Trina Fitter, a registered dietitian and diabetes educator at Groves Memorial Community Hospital in Fergus, Ontario, regularly sees diabetes patients with mobility issues. Depending on their level of pain, she says the pain response and the hormonal response to it can make it harder to control blood sugars, so people may feel defeated because they see higher numbers even though they’re trying to exercise and watch what they eat.
Additionally, the demands of managing a chronic disease can impact mental health, whether it’s mood, motivation or energy level. “What we can do is offer support and try to come up with an individualized plan of care to help them combat whatever their obstacles are,” Fitter says. “Helping them have better blood sugar control will lower their risk of diabetes complications.”
Staying Active and Eating Healthy
She says the biggest risk factors are related to lifestyle, so the goal is to keep people active and eating healthy because so many different diseases stem from their diabetes, whether cardiovascular or joint-related. “It’s a long haul for people to make a change in their ingrained habits,” she says. “We pick away at small changes and celebrate the successes. For some people, the goal may just be not gaining more weight.”
For patients with diabetes, Dr. Pessoa says the most common problems he sees are low back, foot and hip pain. Exercise depends on the patient’s degree of mobility, but he says people with diabetes seem to go downhill fast when you add obesity. Although his clinic specializes in athletes, he treats a lot of patients with diabetes referred to him by family doctors in his building.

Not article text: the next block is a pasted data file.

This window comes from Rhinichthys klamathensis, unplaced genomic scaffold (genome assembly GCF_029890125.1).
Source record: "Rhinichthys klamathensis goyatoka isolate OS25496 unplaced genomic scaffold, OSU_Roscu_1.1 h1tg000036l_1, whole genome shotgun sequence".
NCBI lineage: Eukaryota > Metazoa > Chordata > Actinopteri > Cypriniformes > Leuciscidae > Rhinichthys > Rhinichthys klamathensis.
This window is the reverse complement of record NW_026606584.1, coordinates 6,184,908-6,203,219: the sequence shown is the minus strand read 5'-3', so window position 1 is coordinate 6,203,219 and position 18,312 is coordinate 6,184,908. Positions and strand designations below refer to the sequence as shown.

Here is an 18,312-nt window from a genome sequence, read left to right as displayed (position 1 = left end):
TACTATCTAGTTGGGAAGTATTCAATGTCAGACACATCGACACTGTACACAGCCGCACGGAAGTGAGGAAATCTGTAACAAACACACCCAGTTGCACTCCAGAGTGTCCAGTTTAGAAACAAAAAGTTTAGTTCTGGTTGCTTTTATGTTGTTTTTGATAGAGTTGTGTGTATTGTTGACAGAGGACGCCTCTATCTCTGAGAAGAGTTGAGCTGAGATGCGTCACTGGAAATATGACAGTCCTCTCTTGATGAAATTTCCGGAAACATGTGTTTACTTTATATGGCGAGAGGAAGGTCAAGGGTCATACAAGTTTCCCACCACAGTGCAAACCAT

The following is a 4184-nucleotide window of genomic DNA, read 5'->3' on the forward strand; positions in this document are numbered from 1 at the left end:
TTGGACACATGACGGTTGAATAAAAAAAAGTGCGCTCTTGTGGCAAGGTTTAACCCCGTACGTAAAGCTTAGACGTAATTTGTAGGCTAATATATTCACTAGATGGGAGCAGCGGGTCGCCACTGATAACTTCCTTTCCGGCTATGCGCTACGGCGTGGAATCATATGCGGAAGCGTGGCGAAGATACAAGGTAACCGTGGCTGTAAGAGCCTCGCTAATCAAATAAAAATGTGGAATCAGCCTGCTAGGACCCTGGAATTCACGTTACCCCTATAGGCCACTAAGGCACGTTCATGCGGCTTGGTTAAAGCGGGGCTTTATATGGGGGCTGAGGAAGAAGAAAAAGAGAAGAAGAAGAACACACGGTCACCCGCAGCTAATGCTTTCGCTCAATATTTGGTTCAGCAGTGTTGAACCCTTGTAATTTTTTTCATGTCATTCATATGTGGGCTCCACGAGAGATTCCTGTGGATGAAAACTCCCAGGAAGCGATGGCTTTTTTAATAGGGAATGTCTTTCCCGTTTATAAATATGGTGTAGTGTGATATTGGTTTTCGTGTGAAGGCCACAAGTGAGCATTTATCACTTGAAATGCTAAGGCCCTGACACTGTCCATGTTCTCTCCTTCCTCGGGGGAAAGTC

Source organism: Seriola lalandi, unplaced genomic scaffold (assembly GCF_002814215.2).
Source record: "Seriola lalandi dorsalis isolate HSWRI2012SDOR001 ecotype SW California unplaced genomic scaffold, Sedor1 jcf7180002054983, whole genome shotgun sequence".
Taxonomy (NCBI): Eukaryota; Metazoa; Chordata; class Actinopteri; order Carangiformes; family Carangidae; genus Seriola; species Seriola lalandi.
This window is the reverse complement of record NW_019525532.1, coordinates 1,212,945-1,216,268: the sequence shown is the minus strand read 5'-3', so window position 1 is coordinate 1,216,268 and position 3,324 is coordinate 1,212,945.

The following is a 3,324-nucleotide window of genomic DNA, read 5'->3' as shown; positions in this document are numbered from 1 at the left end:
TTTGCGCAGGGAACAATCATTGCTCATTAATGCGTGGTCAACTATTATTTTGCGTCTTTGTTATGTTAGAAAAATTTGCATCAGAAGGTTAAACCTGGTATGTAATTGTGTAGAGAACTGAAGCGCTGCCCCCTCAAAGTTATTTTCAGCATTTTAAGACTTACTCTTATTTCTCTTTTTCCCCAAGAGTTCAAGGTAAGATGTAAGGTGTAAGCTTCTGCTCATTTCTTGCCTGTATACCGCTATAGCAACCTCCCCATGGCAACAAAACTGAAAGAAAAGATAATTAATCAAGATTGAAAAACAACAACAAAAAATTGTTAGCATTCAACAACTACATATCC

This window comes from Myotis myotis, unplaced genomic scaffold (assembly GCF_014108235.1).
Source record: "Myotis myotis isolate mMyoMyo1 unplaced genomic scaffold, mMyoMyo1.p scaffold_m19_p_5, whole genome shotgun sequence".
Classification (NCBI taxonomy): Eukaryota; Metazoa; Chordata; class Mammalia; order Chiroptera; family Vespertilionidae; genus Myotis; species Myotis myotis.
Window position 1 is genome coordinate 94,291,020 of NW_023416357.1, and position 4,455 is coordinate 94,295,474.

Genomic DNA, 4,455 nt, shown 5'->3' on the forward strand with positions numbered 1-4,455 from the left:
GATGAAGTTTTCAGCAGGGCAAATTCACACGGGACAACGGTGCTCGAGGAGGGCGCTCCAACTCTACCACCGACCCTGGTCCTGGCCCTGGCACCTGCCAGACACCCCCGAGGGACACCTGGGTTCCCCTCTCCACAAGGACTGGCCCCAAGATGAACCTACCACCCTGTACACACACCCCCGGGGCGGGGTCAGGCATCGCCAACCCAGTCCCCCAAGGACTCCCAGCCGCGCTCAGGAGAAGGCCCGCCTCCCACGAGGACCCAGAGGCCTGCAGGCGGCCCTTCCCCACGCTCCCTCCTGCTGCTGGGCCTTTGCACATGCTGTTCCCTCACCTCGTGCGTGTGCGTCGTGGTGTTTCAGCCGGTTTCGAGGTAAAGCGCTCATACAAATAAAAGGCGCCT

“We have the same goals to increase their mobility and decrease their pain,” says Dr. Pessoa. “As long as the patient allows, we try to share information with the dietitian, medical doctor and other professionals caring for the patient. You need a team of people to manage diabetes.”
Multidisciplinary Team’s Impact
Debbie Hollahan, director of Waterloo Wellington Diabetes, a diabetes resource centre in Cambridge, Ontario, agrees it takes a multidisciplinary team with good communication to manage the disease. While she says most diabetes education programs consist of a nurse and a dietitian, sometimes they include a social worker, a kinesiologist or chiropodist and, increasingly, a chiropractor.
“We don’t typically think of chiropractors when we’re caring for people with diabetes, but more and more we’re realizing that’s another group we need to pull into the circle of care,” Hollahan says. “They’re important because they’re seeing many patients with back pain and neuropathic pain that may be a result of diabetes. It’s another opportunity to link everyone together.”
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This story is adapted from this article: Impact of diabetes: What you didn’t know, which was produced by Globe Content Studio and published as an advertising feature in The Globe and Mail.